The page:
By Mustafa Salama – Cairo
Watch western TV news features on Egypt; you will find an almost identical discourse that de-contextualizes current events. It always emphasizes President Morsi’s declaration that gave him unmatched powers and fomented outrage, and that’s it.
Morsi’s constitutional declaration was obviously met with some reservations from his closest people, which include his deputy, assistants, consultants and Al-Nour Party. However dominant western media discourse always fails to mention that the constitutional declaration becomes obsolete following the referendum on the constitution.
The constitutional court that dissolved the Egyptian parliament was intending to do the same with the Shura council and the Constituent Assembly, and possibly also reject Morsi’s dismissal of SCAF generals Tantawi and Annan that took Egypt out of military rule. It is worth mentioning that the constitutional court is a crony of the old regime and that 19 judges used to collectively earn EGP10 million a month. Under SCAF, their salaries were propped up reaching EGP70 million.
The constitutional court was previously threatening to abolish parliament, and prior to the constitutional declaration was going to do the same for the rest of the elected bodies in Egypt.
This would only have prolonged the transition period and prolonged pro-Mubarak influence, as well as their escape from accountability. The declaration came as a serious alarm call as it sacked the pro-Mubarak prosecutor general – who was seen as the main source of hindering justice. His dismissal was a revolutionary demand from the very beginning.
Morsi and the Muslim Brotherhood have been the scapegoats in all the current turmoil in Egypt. True, some of their past moves were not wise and at times highly provocative yet to lump all their opposition as “revolutionaries” is erroneous. First of all, mobilization that outnumbers the anti-Morsi protests, including the late protest around Cairo University. Secondly pro-Mubarak cronies have collaborated with Morsi’s adversaries as their corruption and crimes are overlooked.
Those who were killing revolutionaries during early 2011 are today protesting with Morsi’s adversaries. Furthermore, and with irony; pro-Morsi protesters have been killed in the past few days, at least six of them, yet the media brushes this aside, failing to show their funerals or tell the stories of these victims who left behind widows and orphans. Yet those who killed them are still labeled as revolutionaries and pro-democracy protestors.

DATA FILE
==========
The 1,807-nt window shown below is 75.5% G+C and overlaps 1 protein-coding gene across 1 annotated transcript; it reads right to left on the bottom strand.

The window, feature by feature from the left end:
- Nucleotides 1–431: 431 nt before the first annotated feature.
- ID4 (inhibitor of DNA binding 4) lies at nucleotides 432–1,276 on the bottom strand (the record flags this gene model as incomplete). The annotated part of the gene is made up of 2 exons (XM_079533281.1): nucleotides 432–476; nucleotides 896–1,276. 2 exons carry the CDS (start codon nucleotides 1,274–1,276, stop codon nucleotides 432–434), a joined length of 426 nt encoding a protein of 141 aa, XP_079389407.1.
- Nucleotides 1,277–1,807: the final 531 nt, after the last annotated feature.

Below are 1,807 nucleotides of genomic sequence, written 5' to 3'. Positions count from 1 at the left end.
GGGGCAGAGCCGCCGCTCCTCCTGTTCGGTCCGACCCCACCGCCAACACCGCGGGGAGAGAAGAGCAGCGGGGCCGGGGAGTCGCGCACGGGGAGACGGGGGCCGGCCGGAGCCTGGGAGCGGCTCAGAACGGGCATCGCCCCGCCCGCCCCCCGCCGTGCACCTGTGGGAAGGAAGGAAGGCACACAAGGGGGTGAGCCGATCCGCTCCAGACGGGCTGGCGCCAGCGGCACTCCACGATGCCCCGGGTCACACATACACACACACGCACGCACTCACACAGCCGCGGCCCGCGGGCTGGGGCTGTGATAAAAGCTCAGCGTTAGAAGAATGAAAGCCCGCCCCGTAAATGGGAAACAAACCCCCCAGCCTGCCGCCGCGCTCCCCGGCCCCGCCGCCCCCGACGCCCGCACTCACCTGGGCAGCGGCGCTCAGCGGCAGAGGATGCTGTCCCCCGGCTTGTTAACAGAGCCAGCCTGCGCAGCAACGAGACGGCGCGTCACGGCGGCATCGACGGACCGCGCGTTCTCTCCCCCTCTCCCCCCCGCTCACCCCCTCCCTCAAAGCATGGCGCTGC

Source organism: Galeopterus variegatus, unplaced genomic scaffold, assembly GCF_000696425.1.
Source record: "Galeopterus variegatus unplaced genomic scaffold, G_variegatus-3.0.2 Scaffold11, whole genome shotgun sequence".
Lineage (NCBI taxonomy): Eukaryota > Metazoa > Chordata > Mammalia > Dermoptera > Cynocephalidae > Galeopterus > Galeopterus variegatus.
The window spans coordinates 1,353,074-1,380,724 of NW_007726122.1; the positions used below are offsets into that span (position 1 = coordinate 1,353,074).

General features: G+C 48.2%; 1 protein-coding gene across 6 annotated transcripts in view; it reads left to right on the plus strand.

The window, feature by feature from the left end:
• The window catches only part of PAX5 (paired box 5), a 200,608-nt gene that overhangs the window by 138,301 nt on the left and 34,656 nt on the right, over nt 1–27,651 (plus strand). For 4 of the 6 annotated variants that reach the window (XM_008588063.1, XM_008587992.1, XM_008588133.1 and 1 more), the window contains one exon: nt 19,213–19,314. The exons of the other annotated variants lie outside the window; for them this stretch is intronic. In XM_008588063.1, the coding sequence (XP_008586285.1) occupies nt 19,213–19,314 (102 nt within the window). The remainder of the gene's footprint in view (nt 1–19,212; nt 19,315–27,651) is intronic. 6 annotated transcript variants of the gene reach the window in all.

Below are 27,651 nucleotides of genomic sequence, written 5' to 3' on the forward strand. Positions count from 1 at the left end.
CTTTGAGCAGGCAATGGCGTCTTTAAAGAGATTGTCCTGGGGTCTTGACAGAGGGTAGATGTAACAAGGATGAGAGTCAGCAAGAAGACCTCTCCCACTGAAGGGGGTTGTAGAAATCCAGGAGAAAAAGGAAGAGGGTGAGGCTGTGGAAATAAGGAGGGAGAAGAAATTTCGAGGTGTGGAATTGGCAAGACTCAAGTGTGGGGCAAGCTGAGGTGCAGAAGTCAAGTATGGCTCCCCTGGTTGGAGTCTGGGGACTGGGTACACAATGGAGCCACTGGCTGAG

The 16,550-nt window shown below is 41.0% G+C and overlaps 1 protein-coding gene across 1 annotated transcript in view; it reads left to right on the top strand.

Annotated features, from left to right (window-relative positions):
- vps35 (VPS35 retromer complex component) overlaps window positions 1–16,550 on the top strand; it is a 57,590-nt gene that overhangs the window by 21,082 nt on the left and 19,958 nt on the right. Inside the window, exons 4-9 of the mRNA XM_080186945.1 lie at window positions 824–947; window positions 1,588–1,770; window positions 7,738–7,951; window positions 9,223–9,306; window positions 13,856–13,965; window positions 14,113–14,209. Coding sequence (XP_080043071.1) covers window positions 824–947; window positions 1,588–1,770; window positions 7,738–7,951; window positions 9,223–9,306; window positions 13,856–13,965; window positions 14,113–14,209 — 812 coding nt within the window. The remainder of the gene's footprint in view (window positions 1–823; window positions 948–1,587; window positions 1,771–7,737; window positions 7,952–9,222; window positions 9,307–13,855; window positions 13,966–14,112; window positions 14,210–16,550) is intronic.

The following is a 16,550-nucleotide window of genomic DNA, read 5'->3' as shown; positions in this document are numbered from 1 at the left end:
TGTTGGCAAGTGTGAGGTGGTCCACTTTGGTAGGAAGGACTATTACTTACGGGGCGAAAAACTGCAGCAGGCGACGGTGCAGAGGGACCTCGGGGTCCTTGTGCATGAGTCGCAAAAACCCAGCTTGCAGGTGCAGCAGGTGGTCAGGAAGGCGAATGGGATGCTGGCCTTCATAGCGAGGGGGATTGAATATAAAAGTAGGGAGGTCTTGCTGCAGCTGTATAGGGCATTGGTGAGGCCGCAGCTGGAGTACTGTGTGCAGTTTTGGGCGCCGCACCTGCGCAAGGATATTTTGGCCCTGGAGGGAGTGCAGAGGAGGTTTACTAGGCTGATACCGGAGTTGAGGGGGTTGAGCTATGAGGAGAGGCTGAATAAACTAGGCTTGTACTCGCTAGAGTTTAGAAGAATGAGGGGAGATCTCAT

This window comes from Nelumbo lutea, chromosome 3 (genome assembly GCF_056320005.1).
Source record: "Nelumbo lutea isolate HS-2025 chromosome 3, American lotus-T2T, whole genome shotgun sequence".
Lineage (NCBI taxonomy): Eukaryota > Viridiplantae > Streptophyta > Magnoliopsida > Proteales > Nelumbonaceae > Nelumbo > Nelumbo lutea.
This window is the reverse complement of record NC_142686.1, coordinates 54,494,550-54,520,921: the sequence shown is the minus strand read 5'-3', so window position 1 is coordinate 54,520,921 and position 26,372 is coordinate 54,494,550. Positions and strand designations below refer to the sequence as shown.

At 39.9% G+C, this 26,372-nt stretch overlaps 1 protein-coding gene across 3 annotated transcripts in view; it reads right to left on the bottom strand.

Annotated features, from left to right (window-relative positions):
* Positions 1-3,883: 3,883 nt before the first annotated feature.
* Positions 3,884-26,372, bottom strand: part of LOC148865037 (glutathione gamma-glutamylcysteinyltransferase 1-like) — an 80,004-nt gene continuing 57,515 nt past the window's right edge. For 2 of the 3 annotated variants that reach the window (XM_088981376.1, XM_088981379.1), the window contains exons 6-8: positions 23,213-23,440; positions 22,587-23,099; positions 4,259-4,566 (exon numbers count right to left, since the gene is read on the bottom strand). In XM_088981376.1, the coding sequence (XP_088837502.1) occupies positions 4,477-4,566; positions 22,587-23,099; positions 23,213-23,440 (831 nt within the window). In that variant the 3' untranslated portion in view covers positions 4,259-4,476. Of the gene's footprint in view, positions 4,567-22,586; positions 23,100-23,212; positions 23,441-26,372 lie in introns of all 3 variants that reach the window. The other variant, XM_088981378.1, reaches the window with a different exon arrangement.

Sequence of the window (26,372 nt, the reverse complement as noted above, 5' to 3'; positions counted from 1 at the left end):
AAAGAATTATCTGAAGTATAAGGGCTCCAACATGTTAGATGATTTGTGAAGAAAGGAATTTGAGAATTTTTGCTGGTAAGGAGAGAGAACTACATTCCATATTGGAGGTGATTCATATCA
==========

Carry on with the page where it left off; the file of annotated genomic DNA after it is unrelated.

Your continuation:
Moreover the number of people injured as a result of protecting the Presidential Palace is below a thousand, of which a couple of hundred have sustained gunshot wounds. Subhi Saleh a prominent brotherhood parliamentarian was severely beaten by a mob and thrown on a railway while heading home. Locals quickly snatched Saleh before he was cut to pieces by an onrushing train. The mob followed the locals and tried to stop Saleh from getting to hospital.
These are all stories that would have made headlines in the west had the victims been anti-Morsi.
To explain the current crises exclusively as revolution versus anti revolution is flawed. It is largely a political crisis that has taken Machiavellian turns. The pro-Mubaraks and those who have an interest in keeping the old ways intact, to maintain their political and economic influence, have obviously chosen Morsi’s demise. Similarly those who know the ballot will not empower them have also chosen to prolong the transition period in hope that they will use terror o have a greater say in the political arena of Egypt.
Egyptians have voiced their opinions at the ballot boxes resulting in Morsi in the presidency and “Islamists” in majority, this is democratic legitimacy. Egyptians have to be respected, and going to the ballot box is the only way to ensure a peaceful transition. The current opponents of Morsi are not satisfied with the results and have provoked protests only to be met with bigger protests.
The opposition simply lacks legitimacy and is only invoking western sympathy through ideological similarities in liberalism, secularism and channels of communication that are able to articulate its interests, or common interests that kept Mubarak supported and legitimized by the US and the “international community” for decades, as Egyptians were blatantly being tortured, killed, robbed, and their elections being rigged.
Obviously Morsi does not promote secularism or an American world view of the region. Rather Morsi promotes an independent foreign policy which did not go unnoticed with recent Egyptian diplomacy dealing with Zionist aggression against the Gaza strip.
What is happening in Egypt is quite natural. As structural change occurs, resistance will be in response. Similarly those with little say in politics may justify any means for greater influence.
– Mustafa Salama is a Political Researcher and a Freelance Journalist. He has an extensive academic background on Islamist movements and Middle East Affairs. Salama holds a Bachelors and Master’s Degree in Political Science from the American University in Cairo. He contributed this article to PalestineChronicle.com. (This article was first published in The Daily News, Egypt)